It is through this heritage and evolution that trails transcend their physical existence, becoming cultural landscapes that symbolize the stories, traditions, and identities of the communities they traverse. Any trail’s extent through diverse ecosystems and communities, acts as a living testament to the cultural richness of the regions it bisects. The trail's shelters, traditions, and unique camaraderie among users contribute to a shared cultural experience that transcends geographic boundaries. 

"At the core of every trail lies a historical narrative, an account of human movement, migration, and exploration."

It is these cultural factors that act not only as the impetus for a trail’s creation, but equally so for its continuation of use. While some trails may be kept alive by pilgrimage routes, etched and enriched by apostles seeking shared religious fulfillment, others yet are kept in use through tradition, be that races, festivals, or fastest known times (FKT) that enrich their historical significance with each step.



But what does all of this look like in real life? How is history embedded into sinuous lines of dirt often seen as pathways for opportunity to escape civilization? Sometimes the hardest things to see are those that have always been there, prevalent above all else to a degree that they are more often bypassed than noticed as unique. 

Across North America many of the roads and trails we know today found their beginnings thousands of years ago as indigenous paths, followed along the landscape more so than etched into it. Countless indigenous peoples carry oral traditions of paths used to live amongst the land, some established for hunting and gathering, some for trade and transit, and others for forms of prayer or respect. These trails flowed across topography just the same as cigarette smoke or rivers, wrapping around obstacles rather than surmounting them.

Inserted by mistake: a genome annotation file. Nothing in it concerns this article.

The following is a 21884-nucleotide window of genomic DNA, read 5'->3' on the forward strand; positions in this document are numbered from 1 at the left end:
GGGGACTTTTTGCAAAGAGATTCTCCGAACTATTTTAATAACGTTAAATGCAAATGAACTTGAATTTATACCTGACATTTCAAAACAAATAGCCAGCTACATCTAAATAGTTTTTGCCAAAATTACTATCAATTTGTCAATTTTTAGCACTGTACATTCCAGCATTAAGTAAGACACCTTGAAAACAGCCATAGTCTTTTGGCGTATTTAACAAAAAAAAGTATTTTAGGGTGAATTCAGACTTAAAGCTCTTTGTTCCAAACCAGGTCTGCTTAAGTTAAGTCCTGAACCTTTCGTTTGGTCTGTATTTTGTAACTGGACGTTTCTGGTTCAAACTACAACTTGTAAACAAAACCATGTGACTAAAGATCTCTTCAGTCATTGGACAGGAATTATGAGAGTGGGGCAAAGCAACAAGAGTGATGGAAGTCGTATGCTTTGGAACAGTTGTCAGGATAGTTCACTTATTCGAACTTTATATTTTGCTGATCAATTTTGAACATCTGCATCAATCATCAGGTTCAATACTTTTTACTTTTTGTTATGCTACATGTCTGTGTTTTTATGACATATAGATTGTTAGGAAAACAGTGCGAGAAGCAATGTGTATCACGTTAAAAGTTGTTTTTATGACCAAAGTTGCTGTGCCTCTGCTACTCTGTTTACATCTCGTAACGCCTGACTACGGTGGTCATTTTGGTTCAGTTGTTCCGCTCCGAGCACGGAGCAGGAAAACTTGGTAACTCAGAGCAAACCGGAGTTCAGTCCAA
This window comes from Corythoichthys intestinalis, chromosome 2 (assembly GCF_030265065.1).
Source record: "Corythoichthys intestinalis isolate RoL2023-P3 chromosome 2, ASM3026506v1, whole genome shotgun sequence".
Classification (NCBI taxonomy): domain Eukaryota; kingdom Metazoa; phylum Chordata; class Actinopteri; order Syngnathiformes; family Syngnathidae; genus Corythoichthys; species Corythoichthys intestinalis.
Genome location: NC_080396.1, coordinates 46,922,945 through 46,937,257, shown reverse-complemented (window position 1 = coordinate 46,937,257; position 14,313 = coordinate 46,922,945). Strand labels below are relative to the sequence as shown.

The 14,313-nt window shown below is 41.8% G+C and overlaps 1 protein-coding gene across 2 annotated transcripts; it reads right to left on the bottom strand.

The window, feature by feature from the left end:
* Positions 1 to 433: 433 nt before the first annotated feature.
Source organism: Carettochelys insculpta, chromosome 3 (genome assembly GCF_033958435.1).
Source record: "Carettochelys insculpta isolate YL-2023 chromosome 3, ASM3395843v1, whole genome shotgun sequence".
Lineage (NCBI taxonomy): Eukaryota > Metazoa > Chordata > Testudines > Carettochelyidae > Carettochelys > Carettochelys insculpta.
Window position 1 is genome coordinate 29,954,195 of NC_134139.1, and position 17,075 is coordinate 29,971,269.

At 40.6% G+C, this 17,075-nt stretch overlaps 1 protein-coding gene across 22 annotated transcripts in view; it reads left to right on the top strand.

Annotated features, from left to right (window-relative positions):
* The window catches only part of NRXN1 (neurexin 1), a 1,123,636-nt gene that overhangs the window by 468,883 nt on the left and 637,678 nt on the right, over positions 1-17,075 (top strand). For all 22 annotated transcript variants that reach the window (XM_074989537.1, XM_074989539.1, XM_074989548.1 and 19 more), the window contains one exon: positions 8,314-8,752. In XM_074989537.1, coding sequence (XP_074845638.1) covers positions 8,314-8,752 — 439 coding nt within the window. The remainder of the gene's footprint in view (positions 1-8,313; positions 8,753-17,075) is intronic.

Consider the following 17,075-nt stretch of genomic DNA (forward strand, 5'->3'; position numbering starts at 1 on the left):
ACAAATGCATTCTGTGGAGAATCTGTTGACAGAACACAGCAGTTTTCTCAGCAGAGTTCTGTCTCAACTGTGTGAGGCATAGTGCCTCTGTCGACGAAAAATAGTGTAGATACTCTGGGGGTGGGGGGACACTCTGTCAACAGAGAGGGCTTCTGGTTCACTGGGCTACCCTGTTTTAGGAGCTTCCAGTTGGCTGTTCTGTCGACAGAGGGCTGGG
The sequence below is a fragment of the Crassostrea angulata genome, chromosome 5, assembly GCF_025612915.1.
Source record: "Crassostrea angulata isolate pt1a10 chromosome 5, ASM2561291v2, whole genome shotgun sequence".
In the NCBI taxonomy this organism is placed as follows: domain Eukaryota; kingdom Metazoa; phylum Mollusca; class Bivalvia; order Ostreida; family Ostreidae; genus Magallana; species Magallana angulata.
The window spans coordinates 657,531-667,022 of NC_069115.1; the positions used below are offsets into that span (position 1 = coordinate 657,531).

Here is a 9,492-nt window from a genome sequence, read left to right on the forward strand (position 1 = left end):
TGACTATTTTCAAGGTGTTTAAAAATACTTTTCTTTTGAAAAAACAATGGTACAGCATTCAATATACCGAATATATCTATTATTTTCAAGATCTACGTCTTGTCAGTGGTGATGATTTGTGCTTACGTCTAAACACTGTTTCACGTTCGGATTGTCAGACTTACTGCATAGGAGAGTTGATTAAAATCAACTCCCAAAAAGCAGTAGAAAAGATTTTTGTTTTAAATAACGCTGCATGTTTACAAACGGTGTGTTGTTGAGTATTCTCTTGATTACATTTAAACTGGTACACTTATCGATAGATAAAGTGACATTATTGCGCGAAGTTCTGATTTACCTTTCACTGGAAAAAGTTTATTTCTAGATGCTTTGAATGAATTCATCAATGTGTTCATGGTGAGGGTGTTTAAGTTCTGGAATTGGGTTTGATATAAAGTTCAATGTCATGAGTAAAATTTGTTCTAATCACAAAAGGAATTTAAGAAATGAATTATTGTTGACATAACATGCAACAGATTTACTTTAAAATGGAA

It is from these earliest of trails that European settlers established their network of carriage roads and pathways. During this period of time, the removal of native people and the amendment of their pathways that were found useful led to an erasure of our preceding history. It was not until the late 1800s that those forgotten pathways would be re-discovered under a renaissance of trail construction demanded by a growing population. 

It was at this time that many communities began to find inspiration from the burgeoning romantic fascination with “wildness”. Artists and authors such as Thoreau espoused transcendentalism, encouraging citizens to find simple living in natural surroundings. This they did, they moved into forests and mountains during warmer months, finding and reforging trails that led to mountain summits. It was during this time that a standardized system for trails was established – blazes were cut into trees (the lowercase letter “I”) to provide on the ground wayfinding, cairns were stacked (piles of rock) to mark summits, and naming convention was given to individual trails themselves. 

"Any trail’s extent through diverse ecosystems and communities, acts as a living testament to the cultural richness of the regions it bisects."